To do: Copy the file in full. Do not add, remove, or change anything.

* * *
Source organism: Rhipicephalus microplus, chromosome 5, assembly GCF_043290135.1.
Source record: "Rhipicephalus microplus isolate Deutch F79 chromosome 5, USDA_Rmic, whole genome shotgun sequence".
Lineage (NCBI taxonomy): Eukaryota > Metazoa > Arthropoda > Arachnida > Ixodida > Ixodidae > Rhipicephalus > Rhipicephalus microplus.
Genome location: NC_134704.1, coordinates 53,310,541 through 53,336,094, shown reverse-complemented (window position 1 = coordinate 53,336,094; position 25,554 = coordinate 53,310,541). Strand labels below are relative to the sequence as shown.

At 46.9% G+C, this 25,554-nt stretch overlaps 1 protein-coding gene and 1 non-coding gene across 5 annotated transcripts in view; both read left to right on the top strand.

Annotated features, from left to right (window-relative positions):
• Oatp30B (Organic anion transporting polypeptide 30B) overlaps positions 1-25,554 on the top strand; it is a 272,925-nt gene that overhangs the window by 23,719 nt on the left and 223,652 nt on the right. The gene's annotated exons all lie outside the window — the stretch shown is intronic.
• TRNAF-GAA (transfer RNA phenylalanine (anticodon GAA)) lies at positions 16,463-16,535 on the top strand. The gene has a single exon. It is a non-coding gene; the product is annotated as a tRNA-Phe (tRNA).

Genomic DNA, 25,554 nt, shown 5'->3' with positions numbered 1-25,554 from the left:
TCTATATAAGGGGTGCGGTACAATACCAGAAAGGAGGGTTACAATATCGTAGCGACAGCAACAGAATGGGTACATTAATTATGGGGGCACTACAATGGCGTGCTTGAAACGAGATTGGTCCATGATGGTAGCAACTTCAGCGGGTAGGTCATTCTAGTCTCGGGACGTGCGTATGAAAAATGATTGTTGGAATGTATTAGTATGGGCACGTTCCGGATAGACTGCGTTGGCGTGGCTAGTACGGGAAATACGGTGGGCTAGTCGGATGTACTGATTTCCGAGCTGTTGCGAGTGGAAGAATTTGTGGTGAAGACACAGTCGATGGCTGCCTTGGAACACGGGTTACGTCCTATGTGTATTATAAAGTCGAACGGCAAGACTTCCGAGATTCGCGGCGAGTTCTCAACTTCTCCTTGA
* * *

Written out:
Source organism: Rhipicephalus microplus, chromosome 5, assembly GCF_043290135.1.
Source record: "Rhipicephalus microplus isolate Deutch F79 chromosome 5, USDA_Rmic, whole genome shotgun sequence".
Lineage (NCBI taxonomy): Eukaryota > Metazoa > Arthropoda > Arachnida > Ixodida > Ixodidae > Rhipicephalus > Rhipicephalus microplus.
Genome location: NC_134704.1, coordinates 53,310,541 through 53,336,094, shown reverse-complemented (window position 1 = coordinate 53,336,094; position 25,554 = coordinate 53,310,541). Strand labels below are relative to the sequence as shown.

At 46.9% G+C, this 25,554-nt stretch overlaps 1 protein-coding gene and 1 non-coding gene across 5 annotated transcripts in view; both read left to right on the top strand.

Annotated features, from left to right (window-relative positions):
• Oatp30B (Organic anion transporting polypeptide 30B) overlaps positions 1-25,554 on the top strand; it is a 272,925-nt gene that overhangs the window by 23,719 nt on the left and 223,652 nt on the right. The gene's annotated exons all lie outside the window — the stretch shown is intronic.
• TRNAF-GAA (transfer RNA phenylalanine (anticodon GAA)) lies at positions 16,463-16,535 on the top strand. The gene has a single exon. It is a non-coding gene; the product is annotated as a tRNA-Phe (tRNA).

Genomic DNA, 25,554 nt, shown 5'->3' with positions numbered 1-25,554 from the left:
TCTATATAAGGGGTGCGGTACAATACCAGAAAGGAGGGTTACAATATCGTAGCGACAGCAACAGAATGGGTACATTAATTATGGGGGCACTACAATGGCGTGCTTGAAACGAGATTGGTCCATGATGGTAGCAACTTCAGCGGGTAGGTCATTCTAGTCTCGGGACGTGCGTATGAAAAATGATTGTTGGAATGTATTAGTATGGGCACGTTCCGGATAGACTGCGTTGGCGTGGCTAGTACGGGAAATACGGTGGGCTAGTCGGATGTACTGATTTCCGAGCTGTTGCGAGTGGAAGAATTTGTGGTGAAGACACAGTCGATGGCTGCCTTGGAACACGGGTTACGTCCTATGTGTATTATAAAGTCGAACGGCAAGACTTCCGAGATTCGCGGCGAGTTCTCAACTTCTCCTTGA